Travel with books – Greece

To know what this is all about, see my introduction post.
This is my first take at a Travel with books post, so if you have any idea on how I can make it better, please do tell me!


It took me a lot of time to write this post because I could not get hold of the photos, but it’s finally here. We were in Greece in January, first in Athens and then in Crete. I read five books for this project (see list below), some before leaving, some during the trip itself and one after coming back home.


The Acropolis in Athens

Here’s the list of possible reads I came up with, i.e. books set in Greece that sound interesting. Links are to my reviews, i.e. the books I actually read for this project; bold titles are the ones I am still interested in reading in the future; underlined titles are books I read in the past.

  • Margaret Atwood, The Penelopiad
  • Alessandro Baricco, An Iliad
  • Louis de Bernières, Captain Corelli’s Mandolin
  • David Gemmell, Lord of the Silver Bow
  • Robert Goddard, Into the Blue
  • Victoria Hislop, The Island
  • Nikos Kazantzakis, Zorba The Greek
  • Morgan Llywelyn, The Elementals
  • Valerio Massimo Manfredi, Archanes
  • Valerio Massimo Manfredi, Spartan
  • Valerio Massimo Manfredi, The Oracle
  • Colleen McCulloughs, The Song of Troy
  • Steven Pressfield, Last of the Amazons
  • George Psychoundakis, The Cretan Runner
  • Marion Zimmer Bradley, The Firebrand

Cretan landscape

It was interesting to read about the place I was in, it gave a completely different taste to the books, because I was experiencing the city through the author’s words and then immediately I could lift my eyes from the book and find the real city in front of me, and see what was similar and what was different.

In Athens, for example, I was reading The Oracle and a street name came up, and both me and my husband were convinced we had trodden that street on the same day — yet we could not find it on any map!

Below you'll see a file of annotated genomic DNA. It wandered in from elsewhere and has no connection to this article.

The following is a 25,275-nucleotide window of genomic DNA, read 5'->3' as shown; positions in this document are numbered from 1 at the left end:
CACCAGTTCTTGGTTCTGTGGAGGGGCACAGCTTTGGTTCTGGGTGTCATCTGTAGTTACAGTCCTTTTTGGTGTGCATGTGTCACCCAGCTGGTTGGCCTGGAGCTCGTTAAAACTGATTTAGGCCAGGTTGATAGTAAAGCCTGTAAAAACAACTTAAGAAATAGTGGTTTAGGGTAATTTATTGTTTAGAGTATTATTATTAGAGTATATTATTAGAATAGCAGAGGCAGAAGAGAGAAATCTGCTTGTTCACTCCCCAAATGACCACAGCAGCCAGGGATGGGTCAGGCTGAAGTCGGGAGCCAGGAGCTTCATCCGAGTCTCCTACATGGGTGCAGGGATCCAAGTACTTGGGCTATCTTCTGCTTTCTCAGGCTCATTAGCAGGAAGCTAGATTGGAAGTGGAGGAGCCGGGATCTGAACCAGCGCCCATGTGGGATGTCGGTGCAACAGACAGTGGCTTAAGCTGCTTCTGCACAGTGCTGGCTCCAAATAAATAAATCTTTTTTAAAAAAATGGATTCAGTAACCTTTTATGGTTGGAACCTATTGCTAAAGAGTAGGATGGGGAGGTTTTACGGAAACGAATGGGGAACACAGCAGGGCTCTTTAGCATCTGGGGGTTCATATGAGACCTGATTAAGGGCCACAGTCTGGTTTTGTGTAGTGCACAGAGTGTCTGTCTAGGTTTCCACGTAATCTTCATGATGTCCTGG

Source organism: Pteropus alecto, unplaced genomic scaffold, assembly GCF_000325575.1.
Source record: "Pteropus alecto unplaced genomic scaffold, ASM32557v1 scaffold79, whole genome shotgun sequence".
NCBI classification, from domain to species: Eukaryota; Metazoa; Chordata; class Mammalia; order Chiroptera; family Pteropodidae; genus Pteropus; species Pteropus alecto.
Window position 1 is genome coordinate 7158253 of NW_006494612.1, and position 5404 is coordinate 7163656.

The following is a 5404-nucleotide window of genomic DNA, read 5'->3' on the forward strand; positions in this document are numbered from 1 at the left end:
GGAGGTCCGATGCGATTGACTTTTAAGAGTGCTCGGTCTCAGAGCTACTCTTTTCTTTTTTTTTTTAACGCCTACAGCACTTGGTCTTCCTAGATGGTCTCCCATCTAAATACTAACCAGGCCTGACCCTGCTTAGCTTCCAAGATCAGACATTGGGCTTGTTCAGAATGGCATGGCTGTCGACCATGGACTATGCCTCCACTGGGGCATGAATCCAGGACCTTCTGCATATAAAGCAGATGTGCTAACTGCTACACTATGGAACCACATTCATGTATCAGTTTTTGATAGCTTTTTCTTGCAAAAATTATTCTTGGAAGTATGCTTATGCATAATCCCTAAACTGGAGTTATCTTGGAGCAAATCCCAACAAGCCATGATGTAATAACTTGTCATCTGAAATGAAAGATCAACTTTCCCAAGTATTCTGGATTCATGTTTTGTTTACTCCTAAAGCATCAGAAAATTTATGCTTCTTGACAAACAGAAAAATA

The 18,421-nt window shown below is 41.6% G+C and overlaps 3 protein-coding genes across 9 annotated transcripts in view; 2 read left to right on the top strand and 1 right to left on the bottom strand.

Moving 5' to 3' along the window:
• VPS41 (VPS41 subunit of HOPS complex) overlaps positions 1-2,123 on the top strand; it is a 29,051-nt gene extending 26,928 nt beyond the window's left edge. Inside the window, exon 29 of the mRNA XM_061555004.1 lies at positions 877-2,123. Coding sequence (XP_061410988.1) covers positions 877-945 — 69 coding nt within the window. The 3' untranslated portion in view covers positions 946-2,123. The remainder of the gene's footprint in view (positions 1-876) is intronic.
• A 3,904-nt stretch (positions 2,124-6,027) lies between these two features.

The Temple of Olympian Zeus in Athens

In Crete we were able to visit Archanes (the town the book is named after) and also Plaka, where most of The Island is set. We sat in a tavern that could be the one featured in the first chapters of the book, and watched the island of Spinalonga on the other side of a narrow canal. The story was much more real after seeing its setting.


The main (or rather only) road in Plaka

Inside a tavern in Plaka, overseeing Spinalonga (as described in the novel!)

Spinalonga, the former leper colony

And yet not everything in this experience was for the good. You may recall how I was disturbed by the sexism in Zorba the Greek. I had assumed it was due to the book being old and not having aged well, yet I was wrong because during this visit (my first to Greece) I noticed many things that hinted to a society that is still very machist and sexist. And while it disturbed me, it also made me notice the little sexist attitudes described in the other books I read (although in those cases they seemed more a description of society than an attitude on the author’s part). Such as this:

She had turned eighteen, her schooldays were long past and she had only one ambition: to marry well.


The archaeological site at Cnossos (the labyrinth of the Minotaur)

All in all, this turned out to be an interesting experience, and one I will surely continue.


View of Athens from the Acropolis

Our next destinations are supposed to be Andorra, Andalusia and Nepal/Tibet. Any suggestions as to what to read?


Ditelo con parole vostre/Let your words be heard

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